This performed lecture-event asks how research might be performed, and ideas be disseminated by thinking through performance and spatial writing. It includes a set of texts that consider the spatial atmospheres of writing as a practice that is emergent and imminent, that builds for itself a situation in which to express its own life amidst the lives of other practices. These texts are potentially ones from which other forms can arise, or movement can be detected and/or arranged. They are versions of stillness too, that like images are momentary:

“The writings, those that are, more or less, performative (in how they find their way, how they follow their intuition), that wish to be more than instrumental—not telling about a thing (situation, place, event), but being a thing amongst other things, underground and overground—are, or can be, flocks of tiny birds or bunches of exuberant flowers, shadows that darken the soil, breezes that blow through doors. And then there is all that isn’t gathered, that isn’t known or even felt, like a shudder, let alone written or read.” Linda Marie Walker

The performed lecture-event explores how performance, architecture, and writings might be unmade either through a slow process of erasure or a violent undoing, or perhaps a delicate unpicking. Rather than constructing something that continues we are absorbed in the effacement of the artwork, in becoming inconspicuous rather than renowned. This is not an easy fading away but an engagement in an active process that results in works that are uneconomical, unreasonable, and possibly unseen as art. In a sense it is a process towards freedom; and freedom needs the vigilant slow practice that sustains energies and suspends time (lines). It is a composition of unheroic actions, rather than the ‘no’ of Rainer; an un-labour of love that helps and comforts others adding pleasure to everyday life, ‘helping him or her get through the day’ (Robert Pogue Harrison).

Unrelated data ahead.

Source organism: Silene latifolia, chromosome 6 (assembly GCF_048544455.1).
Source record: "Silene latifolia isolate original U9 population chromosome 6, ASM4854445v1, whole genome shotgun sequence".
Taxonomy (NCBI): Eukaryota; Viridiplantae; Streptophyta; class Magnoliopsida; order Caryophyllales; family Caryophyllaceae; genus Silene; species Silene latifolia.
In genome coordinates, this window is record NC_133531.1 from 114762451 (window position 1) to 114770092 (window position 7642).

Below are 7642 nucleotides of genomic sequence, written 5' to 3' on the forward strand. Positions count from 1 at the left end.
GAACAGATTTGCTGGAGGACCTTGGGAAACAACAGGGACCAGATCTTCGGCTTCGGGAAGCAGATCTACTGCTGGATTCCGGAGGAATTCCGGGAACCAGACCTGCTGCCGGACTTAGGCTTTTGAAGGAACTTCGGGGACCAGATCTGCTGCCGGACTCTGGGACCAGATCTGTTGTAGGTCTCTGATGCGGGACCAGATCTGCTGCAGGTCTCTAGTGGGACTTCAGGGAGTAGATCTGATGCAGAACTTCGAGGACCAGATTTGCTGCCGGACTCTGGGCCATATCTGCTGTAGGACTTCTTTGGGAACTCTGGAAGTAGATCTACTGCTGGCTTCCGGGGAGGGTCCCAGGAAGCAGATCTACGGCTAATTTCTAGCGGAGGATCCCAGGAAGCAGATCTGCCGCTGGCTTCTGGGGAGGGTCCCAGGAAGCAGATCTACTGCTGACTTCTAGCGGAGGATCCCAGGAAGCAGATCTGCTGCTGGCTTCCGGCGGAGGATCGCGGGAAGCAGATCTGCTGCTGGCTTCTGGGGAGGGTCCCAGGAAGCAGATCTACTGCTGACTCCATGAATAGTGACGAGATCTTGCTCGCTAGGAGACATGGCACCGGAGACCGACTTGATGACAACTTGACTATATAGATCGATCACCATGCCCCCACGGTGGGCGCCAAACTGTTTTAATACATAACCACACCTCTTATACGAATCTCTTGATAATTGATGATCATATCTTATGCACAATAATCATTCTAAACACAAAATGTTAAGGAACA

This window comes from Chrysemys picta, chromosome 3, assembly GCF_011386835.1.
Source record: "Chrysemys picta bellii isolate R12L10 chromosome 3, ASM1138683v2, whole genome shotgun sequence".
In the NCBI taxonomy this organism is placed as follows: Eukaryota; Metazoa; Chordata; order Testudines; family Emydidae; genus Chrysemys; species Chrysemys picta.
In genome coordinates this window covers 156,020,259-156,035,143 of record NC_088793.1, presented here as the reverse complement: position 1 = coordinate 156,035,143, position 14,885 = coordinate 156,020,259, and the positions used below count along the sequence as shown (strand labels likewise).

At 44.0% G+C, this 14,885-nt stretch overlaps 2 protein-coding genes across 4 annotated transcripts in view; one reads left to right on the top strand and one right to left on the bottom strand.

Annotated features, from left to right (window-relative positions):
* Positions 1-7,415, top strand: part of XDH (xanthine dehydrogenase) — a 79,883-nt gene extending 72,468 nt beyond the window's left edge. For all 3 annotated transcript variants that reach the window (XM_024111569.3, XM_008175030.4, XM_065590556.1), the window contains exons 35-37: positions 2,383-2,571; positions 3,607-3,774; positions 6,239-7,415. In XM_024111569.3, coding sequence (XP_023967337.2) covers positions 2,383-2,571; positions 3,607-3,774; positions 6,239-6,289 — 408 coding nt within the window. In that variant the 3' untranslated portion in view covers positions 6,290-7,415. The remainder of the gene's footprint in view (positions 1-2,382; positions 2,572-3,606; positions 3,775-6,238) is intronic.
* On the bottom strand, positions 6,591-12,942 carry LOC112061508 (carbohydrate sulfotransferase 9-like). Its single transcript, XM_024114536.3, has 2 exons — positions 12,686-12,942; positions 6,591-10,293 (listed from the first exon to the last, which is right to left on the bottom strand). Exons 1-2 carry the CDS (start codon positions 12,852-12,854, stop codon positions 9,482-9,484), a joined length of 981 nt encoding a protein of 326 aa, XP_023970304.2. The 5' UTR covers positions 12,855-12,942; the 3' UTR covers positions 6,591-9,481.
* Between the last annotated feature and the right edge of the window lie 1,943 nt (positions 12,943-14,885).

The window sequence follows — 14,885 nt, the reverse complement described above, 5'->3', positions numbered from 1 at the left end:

For this event hosted by Dancehouse, certain ‘things’ will be brought forward, set to one side, discarded or elevated. It is through the act of making we come to understand what is not selected, what is left out, unmade. As Susan Stewart goes on to say ‘the end comes to dominate as all of the possible “otherwises” in the artist’s choices fall away and the work emerges as what it is, as being as well as happening – the outcome of a series of decisions that are dense with the possibilities of what was not chosen, what was not actualised’.

The ‘pre’(fab/ulations) and ‘un’(makings) are conditions in their own right, like fragments are, that can combine and separate in infinite ways and with great resilience, and until they change their constitution or disposition and become another matter or material all together (and so the process begins again).

Read More:

Lavin, Sylvia Kissing Architecture, Princeton University Press, Princeton, 2011- p. 74

Harrison, Robert Pogue Gardens: An Essay on the Human Condition, The University of Chicago Press: Chicago, 2008 – p. 94

Stewart, Susan The Poet’s Freedom, A Notebook on Making, University of Chicago Press, 2011

Walker, Linda Marie, ‘Writing, A Little Machine’ in Architectural Theory Review, 17:1, 2012, p.41; see also: ‘Restless Going-On, and Actual Dyings’, in Angelaki, Volume 11, Number 1, April, 2006